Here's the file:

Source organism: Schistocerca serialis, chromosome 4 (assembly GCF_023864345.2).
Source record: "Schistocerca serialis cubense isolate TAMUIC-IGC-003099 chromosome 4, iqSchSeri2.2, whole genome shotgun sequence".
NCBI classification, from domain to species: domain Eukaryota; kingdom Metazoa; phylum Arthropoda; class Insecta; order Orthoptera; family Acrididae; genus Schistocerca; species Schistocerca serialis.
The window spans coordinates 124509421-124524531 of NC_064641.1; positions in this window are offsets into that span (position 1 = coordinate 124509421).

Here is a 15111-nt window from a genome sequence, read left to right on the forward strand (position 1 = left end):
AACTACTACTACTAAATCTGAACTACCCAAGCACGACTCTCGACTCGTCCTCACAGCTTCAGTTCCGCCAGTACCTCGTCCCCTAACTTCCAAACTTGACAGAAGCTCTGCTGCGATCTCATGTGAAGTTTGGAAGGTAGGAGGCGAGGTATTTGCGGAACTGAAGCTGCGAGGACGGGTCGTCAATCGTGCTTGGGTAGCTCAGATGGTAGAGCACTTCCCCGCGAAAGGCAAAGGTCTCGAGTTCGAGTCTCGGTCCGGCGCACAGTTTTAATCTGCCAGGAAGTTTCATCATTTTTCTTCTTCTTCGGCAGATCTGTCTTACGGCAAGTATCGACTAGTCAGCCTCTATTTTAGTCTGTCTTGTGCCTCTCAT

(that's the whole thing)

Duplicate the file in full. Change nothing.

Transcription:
Source organism: Schistocerca serialis, chromosome 4 (assembly GCF_023864345.2).
Source record: "Schistocerca serialis cubense isolate TAMUIC-IGC-003099 chromosome 4, iqSchSeri2.2, whole genome shotgun sequence".
NCBI classification, from domain to species: domain Eukaryota; kingdom Metazoa; phylum Arthropoda; class Insecta; order Orthoptera; family Acrididae; genus Schistocerca; species Schistocerca serialis.
The window spans coordinates 124509421-124524531 of NC_064641.1; positions in this window are offsets into that span (position 1 = coordinate 124509421).

Here is a 15111-nt window from a genome sequence, read left to right on the forward strand (position 1 = left end):
AACTACTACTACTAAATCTGAACTACCCAAGCACGACTCTCGACTCGTCCTCACAGCTTCAGTTCCGCCAGTACCTCGTCCCCTAACTTCCAAACTTGACAGAAGCTCTGCTGCGATCTCATGTGAAGTTTGGAAGGTAGGAGGCGAGGTATTTGCGGAACTGAAGCTGCGAGGACGGGTCGTCAATCGTGCTTGGGTAGCTCAGATGGTAGAGCACTTCCCCGCGAAAGGCAAAGGTCTCGAGTTCGAGTCTCGGTCCGGCGCACAGTTTTAATCTGCCAGGAAGTTTCATCATTTTTCTTCTTCTTCGGCAGATCTGTCTTACGGCAAGTATCGACTAGTCAGCCTCTATTTTAGTCTGTCTTGTGCCTCTCAT